About this Research Topic
A popular quote by Dr. Stephen Shore, an expert in the area of autism, is “If you’ve met one person with autism, you’ve met one person with autism”. Despite many shared features, as listed in DSM-5, there are more than 150 known etiologies of Autism Spectrum Disorders (ASD). The etiology of a particular disorder can influence anything from severity, comorbidities, and even response to therapy. Furthermore, susceptibility to ASD is now understood to be partially due to rare genetic variants, and partially due to environmental factors including prenatal viruses, prenatal insults and premature birth.
As ASD are extremely variable in aetiology, there is often also variation in how different patients are treated, as some may be treated for their core symptoms and others for their comorbidities. Neurological comorbidities such as epilepsy, motor impairments and abnormal brain growth or malformations (including macrocephaly, absence of the corpus callosum or migration defects) may become the target for treatment for many ASD patients, however these comorbidities can also a hint at a specific genetic etiology such as PTEN, SCN1A, DD3X, FOXG1, or SHANK3. The path from etiology to treatment can be demonstrated using Fragile X syndrome as a model, or other etiologies and phenotypes that may direct early diagnosis and a more focused approach to managing patients with ASD. We hypothesize that the failure of previous ASD behavioral and pharmacological therapy trials is mainly due to mixing biologically different ASD populations, as well as the focus on subjective measures for endpoints, which are influenced strongly by the placebo response. It is possible that some of the drugs or behavioral interventions could have had significant benefits in a more biologically homogenous sub-population of ASD.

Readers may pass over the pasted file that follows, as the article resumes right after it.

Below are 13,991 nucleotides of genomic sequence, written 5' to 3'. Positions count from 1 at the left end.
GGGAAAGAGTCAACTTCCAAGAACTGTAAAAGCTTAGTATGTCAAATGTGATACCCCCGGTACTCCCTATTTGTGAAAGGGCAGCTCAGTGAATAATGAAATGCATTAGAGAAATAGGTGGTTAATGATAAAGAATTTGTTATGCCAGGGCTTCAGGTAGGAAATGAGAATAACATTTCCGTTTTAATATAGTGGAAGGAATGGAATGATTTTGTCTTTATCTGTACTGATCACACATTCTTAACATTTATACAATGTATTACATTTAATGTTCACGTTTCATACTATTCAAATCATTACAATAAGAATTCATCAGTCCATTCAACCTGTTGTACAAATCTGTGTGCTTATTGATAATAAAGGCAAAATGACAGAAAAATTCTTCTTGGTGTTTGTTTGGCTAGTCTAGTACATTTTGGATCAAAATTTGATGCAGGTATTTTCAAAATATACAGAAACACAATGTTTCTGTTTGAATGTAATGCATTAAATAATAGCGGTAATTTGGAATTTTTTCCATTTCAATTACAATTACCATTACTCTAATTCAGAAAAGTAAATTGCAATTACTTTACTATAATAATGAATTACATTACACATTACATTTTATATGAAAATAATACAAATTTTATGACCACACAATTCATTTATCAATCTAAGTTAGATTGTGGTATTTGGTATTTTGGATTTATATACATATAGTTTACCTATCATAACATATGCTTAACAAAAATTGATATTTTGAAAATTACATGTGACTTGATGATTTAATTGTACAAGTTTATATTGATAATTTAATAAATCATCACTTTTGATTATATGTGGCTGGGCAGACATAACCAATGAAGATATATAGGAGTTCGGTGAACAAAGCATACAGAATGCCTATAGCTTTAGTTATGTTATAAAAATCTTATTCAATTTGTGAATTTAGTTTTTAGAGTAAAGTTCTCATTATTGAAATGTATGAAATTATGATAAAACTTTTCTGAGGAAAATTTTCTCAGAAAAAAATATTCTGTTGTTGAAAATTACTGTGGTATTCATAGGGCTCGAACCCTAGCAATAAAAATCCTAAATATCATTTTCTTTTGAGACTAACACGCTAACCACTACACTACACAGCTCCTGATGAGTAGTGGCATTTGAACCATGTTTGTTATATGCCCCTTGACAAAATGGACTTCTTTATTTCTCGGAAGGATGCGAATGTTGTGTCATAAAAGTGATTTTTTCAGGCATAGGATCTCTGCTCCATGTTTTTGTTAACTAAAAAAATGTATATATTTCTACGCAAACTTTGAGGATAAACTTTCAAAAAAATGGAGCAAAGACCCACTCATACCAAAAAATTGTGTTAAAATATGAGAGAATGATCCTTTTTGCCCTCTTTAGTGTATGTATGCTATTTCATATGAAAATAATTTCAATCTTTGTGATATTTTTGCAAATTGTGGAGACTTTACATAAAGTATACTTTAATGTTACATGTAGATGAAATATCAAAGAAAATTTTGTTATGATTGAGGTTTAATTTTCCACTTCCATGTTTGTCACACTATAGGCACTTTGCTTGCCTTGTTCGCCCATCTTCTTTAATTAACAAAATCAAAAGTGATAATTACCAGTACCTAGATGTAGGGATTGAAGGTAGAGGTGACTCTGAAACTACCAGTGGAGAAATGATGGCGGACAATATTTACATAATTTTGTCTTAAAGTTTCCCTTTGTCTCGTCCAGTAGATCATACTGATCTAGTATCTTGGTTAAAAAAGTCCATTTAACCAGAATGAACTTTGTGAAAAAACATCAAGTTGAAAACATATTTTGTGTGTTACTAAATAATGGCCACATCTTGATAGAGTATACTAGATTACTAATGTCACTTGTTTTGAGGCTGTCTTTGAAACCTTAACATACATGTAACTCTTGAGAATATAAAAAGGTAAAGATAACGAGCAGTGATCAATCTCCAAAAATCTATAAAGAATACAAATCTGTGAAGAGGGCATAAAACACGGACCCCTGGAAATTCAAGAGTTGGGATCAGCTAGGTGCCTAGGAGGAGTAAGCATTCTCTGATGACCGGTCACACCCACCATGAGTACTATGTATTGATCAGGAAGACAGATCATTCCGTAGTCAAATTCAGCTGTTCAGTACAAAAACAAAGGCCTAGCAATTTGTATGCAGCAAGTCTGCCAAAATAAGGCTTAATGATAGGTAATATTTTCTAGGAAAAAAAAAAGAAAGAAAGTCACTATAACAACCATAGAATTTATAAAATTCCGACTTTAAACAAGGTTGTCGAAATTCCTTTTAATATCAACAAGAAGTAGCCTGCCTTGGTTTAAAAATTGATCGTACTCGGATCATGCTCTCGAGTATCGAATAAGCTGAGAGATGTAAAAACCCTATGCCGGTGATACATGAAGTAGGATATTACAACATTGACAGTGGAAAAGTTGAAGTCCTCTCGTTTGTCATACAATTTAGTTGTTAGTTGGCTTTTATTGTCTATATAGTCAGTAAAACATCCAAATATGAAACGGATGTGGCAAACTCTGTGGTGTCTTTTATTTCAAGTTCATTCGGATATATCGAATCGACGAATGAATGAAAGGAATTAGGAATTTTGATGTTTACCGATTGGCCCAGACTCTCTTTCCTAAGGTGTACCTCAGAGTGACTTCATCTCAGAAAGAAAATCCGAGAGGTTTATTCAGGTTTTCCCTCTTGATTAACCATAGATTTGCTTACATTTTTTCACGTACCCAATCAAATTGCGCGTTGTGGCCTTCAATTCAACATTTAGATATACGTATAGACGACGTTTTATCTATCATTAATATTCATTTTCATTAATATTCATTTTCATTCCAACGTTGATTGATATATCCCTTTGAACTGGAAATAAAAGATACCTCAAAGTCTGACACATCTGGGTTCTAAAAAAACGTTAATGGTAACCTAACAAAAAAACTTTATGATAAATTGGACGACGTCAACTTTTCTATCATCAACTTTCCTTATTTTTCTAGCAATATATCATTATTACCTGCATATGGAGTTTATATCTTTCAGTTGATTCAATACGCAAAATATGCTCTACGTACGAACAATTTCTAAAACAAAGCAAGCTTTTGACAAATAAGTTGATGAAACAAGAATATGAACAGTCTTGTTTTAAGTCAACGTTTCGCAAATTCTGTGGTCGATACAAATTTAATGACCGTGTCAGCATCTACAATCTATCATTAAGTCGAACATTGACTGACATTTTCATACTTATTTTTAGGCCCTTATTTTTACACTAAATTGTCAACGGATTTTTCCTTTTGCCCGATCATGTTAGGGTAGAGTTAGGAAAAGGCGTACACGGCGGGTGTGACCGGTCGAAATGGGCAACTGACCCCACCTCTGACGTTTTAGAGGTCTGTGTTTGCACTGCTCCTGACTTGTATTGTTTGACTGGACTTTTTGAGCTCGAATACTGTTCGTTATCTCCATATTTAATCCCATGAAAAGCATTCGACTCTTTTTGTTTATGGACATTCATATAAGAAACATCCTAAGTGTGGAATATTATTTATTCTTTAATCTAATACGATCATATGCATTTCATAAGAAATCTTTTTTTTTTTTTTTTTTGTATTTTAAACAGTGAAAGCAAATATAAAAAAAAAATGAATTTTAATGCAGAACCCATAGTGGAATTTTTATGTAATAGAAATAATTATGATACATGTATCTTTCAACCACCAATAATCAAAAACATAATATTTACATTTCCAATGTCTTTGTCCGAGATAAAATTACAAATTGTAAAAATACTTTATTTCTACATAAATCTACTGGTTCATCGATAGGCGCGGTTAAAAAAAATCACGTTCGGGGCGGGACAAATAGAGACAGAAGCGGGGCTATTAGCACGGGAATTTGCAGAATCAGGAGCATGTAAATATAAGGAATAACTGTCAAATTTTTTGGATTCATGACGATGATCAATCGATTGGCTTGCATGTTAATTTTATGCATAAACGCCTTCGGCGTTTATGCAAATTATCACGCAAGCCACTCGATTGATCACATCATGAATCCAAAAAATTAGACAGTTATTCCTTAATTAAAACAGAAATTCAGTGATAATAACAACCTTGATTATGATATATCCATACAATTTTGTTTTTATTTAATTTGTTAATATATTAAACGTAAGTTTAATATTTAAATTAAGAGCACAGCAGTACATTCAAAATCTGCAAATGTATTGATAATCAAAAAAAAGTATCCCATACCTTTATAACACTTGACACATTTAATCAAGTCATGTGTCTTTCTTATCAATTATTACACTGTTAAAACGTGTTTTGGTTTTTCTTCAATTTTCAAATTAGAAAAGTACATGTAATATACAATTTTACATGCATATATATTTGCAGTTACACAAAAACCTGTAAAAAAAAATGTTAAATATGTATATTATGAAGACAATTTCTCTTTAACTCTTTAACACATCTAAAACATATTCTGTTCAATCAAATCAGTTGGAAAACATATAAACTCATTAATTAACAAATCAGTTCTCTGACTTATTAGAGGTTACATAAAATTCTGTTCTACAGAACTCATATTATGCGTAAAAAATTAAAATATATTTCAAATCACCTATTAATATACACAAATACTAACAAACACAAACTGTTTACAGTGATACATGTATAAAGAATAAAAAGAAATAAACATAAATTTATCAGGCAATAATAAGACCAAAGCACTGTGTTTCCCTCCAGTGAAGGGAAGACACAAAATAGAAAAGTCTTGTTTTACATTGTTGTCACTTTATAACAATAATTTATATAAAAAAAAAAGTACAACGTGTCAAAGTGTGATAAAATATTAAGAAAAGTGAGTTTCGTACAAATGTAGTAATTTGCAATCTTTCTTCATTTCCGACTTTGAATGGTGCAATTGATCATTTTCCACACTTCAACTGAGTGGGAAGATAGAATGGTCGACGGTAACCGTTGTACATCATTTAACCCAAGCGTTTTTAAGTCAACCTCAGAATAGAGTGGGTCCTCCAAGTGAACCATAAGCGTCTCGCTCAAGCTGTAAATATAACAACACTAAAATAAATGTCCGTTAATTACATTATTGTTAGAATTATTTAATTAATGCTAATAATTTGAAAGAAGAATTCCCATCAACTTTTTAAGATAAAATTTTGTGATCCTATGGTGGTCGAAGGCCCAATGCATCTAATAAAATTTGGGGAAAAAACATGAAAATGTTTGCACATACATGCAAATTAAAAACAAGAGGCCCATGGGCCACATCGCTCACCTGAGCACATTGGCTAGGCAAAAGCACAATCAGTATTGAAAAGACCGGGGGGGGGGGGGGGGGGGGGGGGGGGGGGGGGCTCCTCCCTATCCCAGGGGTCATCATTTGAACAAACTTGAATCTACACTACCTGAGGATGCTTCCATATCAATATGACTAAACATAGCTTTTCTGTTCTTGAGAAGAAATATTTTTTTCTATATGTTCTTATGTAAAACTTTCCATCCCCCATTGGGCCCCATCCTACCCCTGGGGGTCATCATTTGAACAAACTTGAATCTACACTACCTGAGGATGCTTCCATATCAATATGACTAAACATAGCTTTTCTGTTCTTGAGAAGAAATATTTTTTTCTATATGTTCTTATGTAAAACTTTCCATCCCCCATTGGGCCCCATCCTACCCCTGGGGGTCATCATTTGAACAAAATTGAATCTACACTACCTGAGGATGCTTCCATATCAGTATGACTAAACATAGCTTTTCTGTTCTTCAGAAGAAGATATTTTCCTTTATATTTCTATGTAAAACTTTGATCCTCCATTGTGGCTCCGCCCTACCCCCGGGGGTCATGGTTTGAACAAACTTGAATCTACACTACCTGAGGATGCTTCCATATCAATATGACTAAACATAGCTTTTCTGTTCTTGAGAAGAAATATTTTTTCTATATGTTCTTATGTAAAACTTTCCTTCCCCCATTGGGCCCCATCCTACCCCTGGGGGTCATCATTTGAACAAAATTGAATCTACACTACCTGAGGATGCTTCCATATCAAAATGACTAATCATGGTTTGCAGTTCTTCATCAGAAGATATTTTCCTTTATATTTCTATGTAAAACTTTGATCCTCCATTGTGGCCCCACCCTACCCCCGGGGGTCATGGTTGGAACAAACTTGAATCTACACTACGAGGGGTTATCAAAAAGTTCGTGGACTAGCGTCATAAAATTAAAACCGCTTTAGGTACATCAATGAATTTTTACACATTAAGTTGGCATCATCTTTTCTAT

With this Research Topic we would like to explore a more personalized approach to the diagnosis and treatment of ASD. This includes looking at risk factors, genetic factors with an emphasis on Fragile X Syndrome, and environmental factors with emphasis on prematurity. We would also like to discuss the neurological comorbidities associated with ASD, as well as biomarkers, and the importance of early diagnosis. We therefore welcome submissions of manuscripts on, but not limited to, the following topics:
• Measures and methods to improve early diagnosis of ASD;
• Prenatal and perinatal risk recognition of neurodevelopmental disorders including ASD;
• Prematurity and ASD;
• Neurological complications such as epilepsy and brain malformations;
• Specific trajectories of genetic disorders with ASD phenotype;
• Fragile X Syndrome trajectory and links to ASD phenotype.
We would like to acknowledge that Dr. Orit Stolar, Assaf Harofeh Medical Center, has acted as a coordinator and has contributed to the preparation of the proposal for this Research Topic.
Keywords: Fragile X, Autism, ASD, risk recognition, prematurity, prerinatal brain injury, epigenetic targeted treatment, genetic predisposition
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